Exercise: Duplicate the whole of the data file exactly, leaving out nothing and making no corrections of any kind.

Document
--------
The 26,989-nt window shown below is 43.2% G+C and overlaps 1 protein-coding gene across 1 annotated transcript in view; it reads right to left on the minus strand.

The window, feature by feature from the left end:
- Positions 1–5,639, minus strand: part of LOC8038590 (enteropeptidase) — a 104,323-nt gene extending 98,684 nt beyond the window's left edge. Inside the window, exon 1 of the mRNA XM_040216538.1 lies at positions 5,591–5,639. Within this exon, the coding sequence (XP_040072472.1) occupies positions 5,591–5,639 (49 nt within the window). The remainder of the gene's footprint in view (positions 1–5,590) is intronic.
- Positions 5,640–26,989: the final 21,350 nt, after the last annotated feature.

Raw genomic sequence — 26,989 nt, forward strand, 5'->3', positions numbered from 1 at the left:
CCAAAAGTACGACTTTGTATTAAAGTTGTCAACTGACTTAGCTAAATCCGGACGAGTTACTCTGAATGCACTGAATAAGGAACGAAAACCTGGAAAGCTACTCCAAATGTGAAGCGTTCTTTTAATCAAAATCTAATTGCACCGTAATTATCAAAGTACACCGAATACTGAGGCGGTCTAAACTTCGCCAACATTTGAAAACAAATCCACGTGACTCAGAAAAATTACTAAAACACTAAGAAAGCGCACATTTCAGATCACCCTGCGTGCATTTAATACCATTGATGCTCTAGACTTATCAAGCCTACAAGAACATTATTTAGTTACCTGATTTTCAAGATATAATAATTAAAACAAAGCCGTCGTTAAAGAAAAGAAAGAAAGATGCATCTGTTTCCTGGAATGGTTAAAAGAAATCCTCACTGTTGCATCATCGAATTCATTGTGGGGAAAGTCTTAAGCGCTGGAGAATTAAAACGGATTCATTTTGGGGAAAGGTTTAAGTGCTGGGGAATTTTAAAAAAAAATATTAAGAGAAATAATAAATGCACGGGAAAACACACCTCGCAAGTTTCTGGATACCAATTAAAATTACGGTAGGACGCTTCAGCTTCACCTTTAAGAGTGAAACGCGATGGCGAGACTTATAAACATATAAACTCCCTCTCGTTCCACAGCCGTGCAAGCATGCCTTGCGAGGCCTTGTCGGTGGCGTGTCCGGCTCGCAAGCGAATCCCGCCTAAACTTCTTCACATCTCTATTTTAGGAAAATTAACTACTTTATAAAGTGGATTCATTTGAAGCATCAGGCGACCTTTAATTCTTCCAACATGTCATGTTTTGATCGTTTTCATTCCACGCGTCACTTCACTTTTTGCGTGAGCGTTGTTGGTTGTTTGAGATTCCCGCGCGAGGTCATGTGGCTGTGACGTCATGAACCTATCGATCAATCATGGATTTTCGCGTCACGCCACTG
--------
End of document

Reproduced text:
The 26,989-nt window shown below is 43.2% G+C and overlaps 1 protein-coding gene across 1 annotated transcript in view; it reads right to left on the minus strand.

The window, feature by feature from the left end:
- Positions 1–5,639, minus strand: part of LOC8038590 (enteropeptidase) — a 104,323-nt gene extending 98,684 nt beyond the window's left edge. Inside the window, exon 1 of the mRNA XM_040216538.1 lies at positions 5,591–5,639. Within this exon, the coding sequence (XP_040072472.1) occupies positions 5,591–5,639 (49 nt within the window). The remainder of the gene's footprint in view (positions 1–5,590) is intronic.
- Positions 5,640–26,989: the final 21,350 nt, after the last annotated feature.

Raw genomic sequence — 26,989 nt, forward strand, 5'->3', positions numbered from 1 at the left:
CCAAAAGTACGACTTTGTATTAAAGTTGTCAACTGACTTAGCTAAATCCGGACGAGTTACTCTGAATGCACTGAATAAGGAACGAAAACCTGGAAAGCTACTCCAAATGTGAAGCGTTCTTTTAATCAAAATCTAATTGCACCGTAATTATCAAAGTACACCGAATACTGAGGCGGTCTAAACTTCGCCAACATTTGAAAACAAATCCACGTGACTCAGAAAAATTACTAAAACACTAAGAAAGCGCACATTTCAGATCACCCTGCGTGCATTTAATACCATTGATGCTCTAGACTTATCAAGCCTACAAGAACATTATTTAGTTACCTGATTTTCAAGATATAATAATTAAAACAAAGCCGTCGTTAAAGAAAAGAAAGAAAGATGCATCTGTTTCCTGGAATGGTTAAAAGAAATCCTCACTGTTGCATCATCGAATTCATTGTGGGGAAAGTCTTAAGCGCTGGAGAATTAAAACGGATTCATTTTGGGGAAAGGTTTAAGTGCTGGGGAATTTTAAAAAAAAATATTAAGAGAAATAATAAATGCACGGGAAAACACACCTCGCAAGTTTCTGGATACCAATTAAAATTACGGTAGGACGCTTCAGCTTCACCTTTAAGAGTGAAACGCGATGGCGAGACTTATAAACATATAAACTCCCTCTCGTTCCACAGCCGTGCAAGCATGCCTTGCGAGGCCTTGTCGGTGGCGTGTCCGGCTCGCAAGCGAATCCCGCCTAAACTTCTTCACATCTCTATTTTAGGAAAATTAACTACTTTATAAAGTGGATTCATTTGAAGCATCAGGCGACCTTTAATTCTTCCAACATGTCATGTTTTGATCGTTTTCATTCCACGCGTCACTTCACTTTTTGCGTGAGCGTTGTTGGTTGTTTGAGATTCCCGCGCGAGGTCATGTGGCTGTGACGTCATGAACCTATCGATCAATCATGGATTTTCGCGTCACGCCACTG